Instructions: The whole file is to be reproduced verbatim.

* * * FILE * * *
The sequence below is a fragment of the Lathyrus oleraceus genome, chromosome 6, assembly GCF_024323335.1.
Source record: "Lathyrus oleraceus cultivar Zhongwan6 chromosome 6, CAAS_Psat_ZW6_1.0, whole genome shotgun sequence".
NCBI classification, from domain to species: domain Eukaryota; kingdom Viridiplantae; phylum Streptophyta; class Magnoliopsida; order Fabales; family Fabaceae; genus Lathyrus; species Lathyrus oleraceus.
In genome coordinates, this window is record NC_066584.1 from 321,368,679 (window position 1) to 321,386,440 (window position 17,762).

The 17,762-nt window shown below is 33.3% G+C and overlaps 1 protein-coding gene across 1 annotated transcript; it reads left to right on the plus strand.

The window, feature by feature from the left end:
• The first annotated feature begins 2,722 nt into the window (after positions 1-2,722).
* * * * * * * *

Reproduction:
The sequence below is a fragment of the Lathyrus oleraceus genome, chromosome 6, assembly GCF_024323335.1.
Source record: "Lathyrus oleraceus cultivar Zhongwan6 chromosome 6, CAAS_Psat_ZW6_1.0, whole genome shotgun sequence".
NCBI classification, from domain to species: domain Eukaryota; kingdom Viridiplantae; phylum Streptophyta; class Magnoliopsida; order Fabales; family Fabaceae; genus Lathyrus; species Lathyrus oleraceus.
In genome coordinates, this window is record NC_066584.1 from 321,368,679 (window position 1) to 321,386,440 (window position 17,762).

The 17,762-nt window shown below is 33.3% G+C and overlaps 1 protein-coding gene across 1 annotated transcript; it reads left to right on the plus strand.

The window, feature by feature from the left end:
• The first annotated feature begins 2,722 nt into the window (after positions 1-2,722).